All of us have a collective consciousness which helps us to live harmoniously in the social set up and a personal one which is unique to us and defines our individuality or persona. It is the latter which differentiates us from others and makes us special. That is why God has created each one of us in an exclusive mould. This distinctiveness is the greatest gift of nature bestowed on us, ensuring an enviable position among all other species. I shudder to think of the crazy and scary world of sameness depicted by Aldous Huxley in his negative (hedonistic) utopia, “The Brave New World” It is actually a warning to the world leaders to maintain human dignity in the face of unscrupulous capitalism.
Though science has explained the universal phenomenon in rationalistic parameters, and has debunked the myths which were the product of ignorance and fear about the mysteries surrounding us, yet not even the psychoanalysts have succeeded in unraveling the complexities of the human psyche. At best their findings are half baked and require extensive research.
This dichotomy has proved to be a gold mine for the literary artist to try to excavate the multi layers of human consciousness to create a treasure trove of literary collage, delineating man in his infinite avatars.
The individual peculiarities are a fodder for this write up of mine. The writer’s muse doesn’t distinguish between high or low; rich or poor; illiterate or educated while taking up the subject of the discourse. My story below is based on the above premise.
I hired Urmi (name changed) as a part time help for our short sojourn in the hills. Within a few days, she became quite free with me. She’d narrate sourly her quarrels with her husband and also that he was good for nothing and spent all his earnings on alcohol. She rued the fact that whenever she protested he'd beat her up. She went on and on with similar stories every other day. Naturally I was moved and always sympathised with her and soothed her.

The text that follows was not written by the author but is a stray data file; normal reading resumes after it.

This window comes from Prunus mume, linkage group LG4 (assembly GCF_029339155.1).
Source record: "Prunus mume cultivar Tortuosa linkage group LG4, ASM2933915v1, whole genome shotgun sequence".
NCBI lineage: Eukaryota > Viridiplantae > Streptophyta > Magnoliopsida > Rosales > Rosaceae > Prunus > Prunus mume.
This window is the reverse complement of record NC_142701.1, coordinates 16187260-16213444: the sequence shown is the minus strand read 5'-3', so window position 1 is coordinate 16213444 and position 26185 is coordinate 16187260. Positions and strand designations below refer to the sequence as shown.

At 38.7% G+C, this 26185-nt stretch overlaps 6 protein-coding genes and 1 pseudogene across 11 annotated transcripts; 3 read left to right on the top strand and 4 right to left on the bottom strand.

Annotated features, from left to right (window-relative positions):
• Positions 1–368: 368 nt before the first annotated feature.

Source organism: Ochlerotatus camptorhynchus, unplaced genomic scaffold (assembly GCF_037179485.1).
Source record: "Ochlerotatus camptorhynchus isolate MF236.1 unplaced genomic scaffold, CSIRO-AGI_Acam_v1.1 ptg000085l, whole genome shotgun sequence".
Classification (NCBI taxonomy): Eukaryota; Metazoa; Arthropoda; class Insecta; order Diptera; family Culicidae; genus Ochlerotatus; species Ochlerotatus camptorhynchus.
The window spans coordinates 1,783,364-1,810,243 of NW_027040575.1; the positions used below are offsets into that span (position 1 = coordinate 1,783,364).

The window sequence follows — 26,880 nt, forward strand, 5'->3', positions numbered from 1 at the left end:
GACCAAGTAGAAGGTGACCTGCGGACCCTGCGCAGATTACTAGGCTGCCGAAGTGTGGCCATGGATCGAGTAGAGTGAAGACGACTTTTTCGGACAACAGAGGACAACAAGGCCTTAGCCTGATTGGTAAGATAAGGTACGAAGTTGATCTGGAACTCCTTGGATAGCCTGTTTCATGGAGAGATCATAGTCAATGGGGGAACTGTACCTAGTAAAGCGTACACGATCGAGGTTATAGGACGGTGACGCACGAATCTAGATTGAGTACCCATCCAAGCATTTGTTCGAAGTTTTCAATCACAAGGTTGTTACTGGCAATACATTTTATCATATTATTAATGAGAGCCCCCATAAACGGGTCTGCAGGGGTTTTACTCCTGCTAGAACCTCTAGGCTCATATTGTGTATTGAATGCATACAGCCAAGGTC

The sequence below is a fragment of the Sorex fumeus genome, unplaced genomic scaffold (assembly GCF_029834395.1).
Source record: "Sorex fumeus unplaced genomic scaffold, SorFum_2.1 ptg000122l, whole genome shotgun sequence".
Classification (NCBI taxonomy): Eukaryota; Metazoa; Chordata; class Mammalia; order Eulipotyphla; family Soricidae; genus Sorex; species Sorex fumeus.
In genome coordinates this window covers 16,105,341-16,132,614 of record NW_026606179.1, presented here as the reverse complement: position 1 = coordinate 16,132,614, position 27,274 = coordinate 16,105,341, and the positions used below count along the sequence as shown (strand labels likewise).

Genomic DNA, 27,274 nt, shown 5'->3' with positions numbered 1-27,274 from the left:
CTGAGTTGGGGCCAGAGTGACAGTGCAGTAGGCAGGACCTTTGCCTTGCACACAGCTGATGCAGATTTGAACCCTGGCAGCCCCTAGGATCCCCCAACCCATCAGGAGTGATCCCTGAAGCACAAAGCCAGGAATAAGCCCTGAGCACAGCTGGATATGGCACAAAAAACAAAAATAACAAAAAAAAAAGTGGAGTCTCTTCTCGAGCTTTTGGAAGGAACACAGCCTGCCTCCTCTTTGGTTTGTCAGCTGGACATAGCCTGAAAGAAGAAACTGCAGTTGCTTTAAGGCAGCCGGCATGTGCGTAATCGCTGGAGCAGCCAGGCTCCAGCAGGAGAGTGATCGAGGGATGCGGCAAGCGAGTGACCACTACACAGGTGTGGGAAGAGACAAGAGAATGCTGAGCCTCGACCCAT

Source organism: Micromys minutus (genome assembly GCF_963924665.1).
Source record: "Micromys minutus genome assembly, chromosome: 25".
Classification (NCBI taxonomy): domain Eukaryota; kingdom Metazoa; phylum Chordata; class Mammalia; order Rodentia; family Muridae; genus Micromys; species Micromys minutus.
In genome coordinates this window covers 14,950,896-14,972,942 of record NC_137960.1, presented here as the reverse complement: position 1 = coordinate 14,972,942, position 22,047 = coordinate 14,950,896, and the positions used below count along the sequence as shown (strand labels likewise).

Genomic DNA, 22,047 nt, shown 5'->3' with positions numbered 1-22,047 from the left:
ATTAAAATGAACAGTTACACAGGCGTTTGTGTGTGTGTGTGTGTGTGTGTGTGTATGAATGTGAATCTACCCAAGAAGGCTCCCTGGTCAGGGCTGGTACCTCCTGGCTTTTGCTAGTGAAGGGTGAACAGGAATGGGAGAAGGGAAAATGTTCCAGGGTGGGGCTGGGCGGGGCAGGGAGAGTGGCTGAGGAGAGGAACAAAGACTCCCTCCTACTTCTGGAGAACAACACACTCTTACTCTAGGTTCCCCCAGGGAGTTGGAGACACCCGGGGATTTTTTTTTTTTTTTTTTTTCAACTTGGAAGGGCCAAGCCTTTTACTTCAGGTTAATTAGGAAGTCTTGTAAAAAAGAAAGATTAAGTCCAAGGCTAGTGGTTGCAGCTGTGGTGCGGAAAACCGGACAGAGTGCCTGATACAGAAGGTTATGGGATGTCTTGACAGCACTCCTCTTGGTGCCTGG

One day, however, she really amazed me. While mopping the floor she started conversing and when I referred to her husband’s unsavory ways in some context, she sprang to his defence and said, “Ma’am ji, a husband is a husband! What is a woman’s life without a husband? Yesterday when I reached home from work he had prepared dinner for me and served me himself.” The statement amused and touched me for its pure subjectivity in favour of her husband.
Another thing which intrigued me about Urmi was her habit of knocking at the door when she came to work. I told her repeatedly not to disturb me and enter right away, as I left the door unlatched about the time of her visit. But she kept the practice ignoring my insistence to the contrary. I tried many times to make her disclose the reason behind this particular action of hers, but she’d give me an enigmatic smile and looked the other way. That meant I better adjust.
Apart from this, Urmi followed unexplainable and tough principles which were hard for her and her employer. One day I asked her to transfer the vegetable from the cooker into a bowl and take it home. After finishing the job she left. When I went to the kitchen to prepare dinner, I found the cooker washed clean and cooked vegetable was indeed transferred to the bowl but surprisingly it was not taken by her. The next day when I questioned her, she excused herself by saying, that in haste she forgot it completely. It was believable. A few days later the same thing happened again. I was enraged and compelled her to tell me the truth. Some persuasion and she came out with it. “Ma’am ji, I’ll take only that which is directly given in my hands by you. I don’t take things by myself.” Her logic was hard to comprehend but I was rendered speechless.
In this confused and cynical world, this poor hill woman had her own strange values to live by and had the guts to stick to her convictions. I really admired her faith in herself and her simplicity. She was indeed a woman of a kind!